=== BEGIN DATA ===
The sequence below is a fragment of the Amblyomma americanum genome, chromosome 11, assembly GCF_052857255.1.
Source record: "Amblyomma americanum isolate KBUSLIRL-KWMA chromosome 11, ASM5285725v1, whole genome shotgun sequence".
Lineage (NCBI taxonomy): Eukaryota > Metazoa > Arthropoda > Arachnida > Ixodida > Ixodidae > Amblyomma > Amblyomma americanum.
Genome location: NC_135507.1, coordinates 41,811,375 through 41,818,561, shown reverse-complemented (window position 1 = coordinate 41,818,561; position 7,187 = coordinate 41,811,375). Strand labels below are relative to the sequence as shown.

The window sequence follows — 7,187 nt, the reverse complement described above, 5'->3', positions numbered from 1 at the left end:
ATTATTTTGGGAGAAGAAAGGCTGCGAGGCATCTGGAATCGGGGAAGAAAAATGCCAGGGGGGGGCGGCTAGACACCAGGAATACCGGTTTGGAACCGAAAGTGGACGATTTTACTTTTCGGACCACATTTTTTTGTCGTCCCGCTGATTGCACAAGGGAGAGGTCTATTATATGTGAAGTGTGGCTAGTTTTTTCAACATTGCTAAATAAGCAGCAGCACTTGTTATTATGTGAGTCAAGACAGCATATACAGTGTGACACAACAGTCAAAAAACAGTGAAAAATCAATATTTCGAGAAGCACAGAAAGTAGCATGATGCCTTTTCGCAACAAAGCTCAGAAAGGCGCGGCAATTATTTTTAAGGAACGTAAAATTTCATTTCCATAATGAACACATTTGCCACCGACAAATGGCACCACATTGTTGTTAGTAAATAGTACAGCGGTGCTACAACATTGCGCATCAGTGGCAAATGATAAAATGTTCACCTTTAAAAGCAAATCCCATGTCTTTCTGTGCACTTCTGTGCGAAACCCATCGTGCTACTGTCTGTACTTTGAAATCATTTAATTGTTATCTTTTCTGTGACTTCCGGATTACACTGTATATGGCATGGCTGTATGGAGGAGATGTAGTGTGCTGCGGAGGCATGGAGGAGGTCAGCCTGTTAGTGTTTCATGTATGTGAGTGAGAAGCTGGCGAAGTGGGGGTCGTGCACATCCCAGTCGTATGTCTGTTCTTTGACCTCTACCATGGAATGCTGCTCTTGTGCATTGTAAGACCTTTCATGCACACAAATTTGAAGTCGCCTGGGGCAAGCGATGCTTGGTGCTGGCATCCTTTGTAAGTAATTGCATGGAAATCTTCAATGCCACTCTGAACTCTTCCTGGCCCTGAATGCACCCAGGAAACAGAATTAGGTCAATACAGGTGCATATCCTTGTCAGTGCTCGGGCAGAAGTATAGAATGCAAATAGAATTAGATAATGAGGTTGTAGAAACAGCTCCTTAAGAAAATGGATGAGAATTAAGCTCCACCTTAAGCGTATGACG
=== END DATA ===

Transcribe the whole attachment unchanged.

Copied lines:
The sequence below is a fragment of the Amblyomma americanum genome, chromosome 11, assembly GCF_052857255.1.
Source record: "Amblyomma americanum isolate KBUSLIRL-KWMA chromosome 11, ASM5285725v1, whole genome shotgun sequence".
Lineage (NCBI taxonomy): Eukaryota > Metazoa > Arthropoda > Arachnida > Ixodida > Ixodidae > Amblyomma > Amblyomma americanum.
Genome location: NC_135507.1, coordinates 41,811,375 through 41,818,561, shown reverse-complemented (window position 1 = coordinate 41,818,561; position 7,187 = coordinate 41,811,375). Strand labels below are relative to the sequence as shown.

The window sequence follows — 7,187 nt, the reverse complement described above, 5'->3', positions numbered from 1 at the left end:
ATTATTTTGGGAGAAGAAAGGCTGCGAGGCATCTGGAATCGGGGAAGAAAAATGCCAGGGGGGGGCGGCTAGACACCAGGAATACCGGTTTGGAACCGAAAGTGGACGATTTTACTTTTCGGACCACATTTTTTTGTCGTCCCGCTGATTGCACAAGGGAGAGGTCTATTATATGTGAAGTGTGGCTAGTTTTTTCAACATTGCTAAATAAGCAGCAGCACTTGTTATTATGTGAGTCAAGACAGCATATACAGTGTGACACAACAGTCAAAAAACAGTGAAAAATCAATATTTCGAGAAGCACAGAAAGTAGCATGATGCCTTTTCGCAACAAAGCTCAGAAAGGCGCGGCAATTATTTTTAAGGAACGTAAAATTTCATTTCCATAATGAACACATTTGCCACCGACAAATGGCACCACATTGTTGTTAGTAAATAGTACAGCGGTGCTACAACATTGCGCATCAGTGGCAAATGATAAAATGTTCACCTTTAAAAGCAAATCCCATGTCTTTCTGTGCACTTCTGTGCGAAACCCATCGTGCTACTGTCTGTACTTTGAAATCATTTAATTGTTATCTTTTCTGTGACTTCCGGATTACACTGTATATGGCATGGCTGTATGGAGGAGATGTAGTGTGCTGCGGAGGCATGGAGGAGGTCAGCCTGTTAGTGTTTCATGTATGTGAGTGAGAAGCTGGCGAAGTGGGGGTCGTGCACATCCCAGTCGTATGTCTGTTCTTTGACCTCTACCATGGAATGCTGCTCTTGTGCATTGTAAGACCTTTCATGCACACAAATTTGAAGTCGCCTGGGGCAAGCGATGCTTGGTGCTGGCATCCTTTGTAAGTAATTGCATGGAAATCTTCAATGCCACTCTGAACTCTTCCTGGCCCTGAATGCACCCAGGAAACAGAATTAGGTCAATACAGGTGCATATCCTTGTCAGTGCTCGGGCAGAAGTATAGAATGCAAATAGAATTAGATAATGAGGTTGTAGAAACAGCTCCTTAAGAAAATGGATGAGAATTAAGCTCCACCTTAAGCGTATGACG